MIIS 2003 Capacity Planning - Additional Performance Considerations
Applies To: Windows Server 2003 with SP1
Previous Sections in This Guide
Other Capacity and Performance Considerations
Due to the way MIIS 2003 interacts with so many different and diverse systems, it is difficult to create a single, definitive source for capacity and performance related information. While the scope of this document is focused mostly on the server hosting MIIS 2003, many other capacity and performance-related factors should be considered.
This section presents a brief discussion on some of those factors. It does not present specific recommendations or include any test data. This section is intended to present additional factors that are commonly encountered in MIIS 2003 deployments.
MIIS 2003 Implementation
Many of the basic design decisions you make about the design of your MIIS 2003 environment can have a long-term effect on performance. MIIS 2003 creates a database of all the identity related data it has been configured to manage. Many operations it performs involve searching through the stored data and performing some operation on each object. A database that contains a large amount of extra, non-essential data can adversely affect search performance. While many design decisions are made based on storage capacity, you should also consider the impact they will have on performance.
During metaverse design, two opposing options for populating the metaverse are often considered. The first approach minimizes metaverse growth by dictating that only the objects and attributes that are to be managed by MIIS 2003 are imported into the metaverse. The idea underlying this approach is that the metaverse should only be populated with data that MIIS 2003 is currently responsible for managing. One advantage of this approach is that the size of the metaverse remains as small as possible. This results in better search performance and faster convergence if the synchronization rules are changed. One disadvantage is that future growth to support the management of additional objects and attributes might be more difficult to implement.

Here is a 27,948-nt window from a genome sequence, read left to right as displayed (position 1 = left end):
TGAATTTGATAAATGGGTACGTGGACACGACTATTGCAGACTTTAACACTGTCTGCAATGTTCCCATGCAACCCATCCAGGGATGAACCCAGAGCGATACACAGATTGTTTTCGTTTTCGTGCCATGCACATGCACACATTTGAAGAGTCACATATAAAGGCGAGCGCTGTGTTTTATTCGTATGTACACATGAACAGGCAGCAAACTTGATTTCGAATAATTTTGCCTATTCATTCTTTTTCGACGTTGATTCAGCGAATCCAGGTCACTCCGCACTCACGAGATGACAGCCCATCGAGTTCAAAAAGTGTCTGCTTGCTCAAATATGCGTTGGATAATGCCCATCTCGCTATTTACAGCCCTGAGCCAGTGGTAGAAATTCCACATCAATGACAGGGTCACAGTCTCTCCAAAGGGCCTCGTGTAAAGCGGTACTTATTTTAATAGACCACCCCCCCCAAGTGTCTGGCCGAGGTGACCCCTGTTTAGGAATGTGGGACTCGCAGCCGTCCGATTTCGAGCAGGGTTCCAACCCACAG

An alternative approach dictates that you examine your environment and determine which objects, and their associated attributes, you want to manage. You also include any objects and attributes that you think might be managed by MIIS 2003 in the future. This approach front loads the metaverse and provides a more stable base for growth. However, the additional data might impact the performance of database-intensive operations such as metaverse searches and resynchronization after changes to synchronization rules.
Performance is also impacted by the number and type of attributes you choose to store in the metaverse. Two types in particular, multivalued and indexed attributes, have significant performance implications.
Multivalued attributes are single attributes that can contain more than one value. For example, a group object might have a single attribute called Membership. If that group has 100 members, that attribute might contain 100 different values. If your deployment utilizes many multivalued attributes, your metaverse might contain a lot more information than is apparent. This size can affect search and synchronization operations.
Searches that involve multi-valued attributes also can affect performance. The values stored in a multivalued attribute are actually stored by concatenating the individual values together into a single string. This makes it easy to detect any changes made because the new string can be compared to the old string that is stored in the metaverse. However, the use of a single string makes search operations more complex. The values are not sorted before they are concatenated into the string for storage. Therefore, when a search operation is initiated, each string must be parsed to get the individual values, and then the values must be sorted, before the search occurs. The parsing and sorting causes additional overhead that results in slower performance during search operations.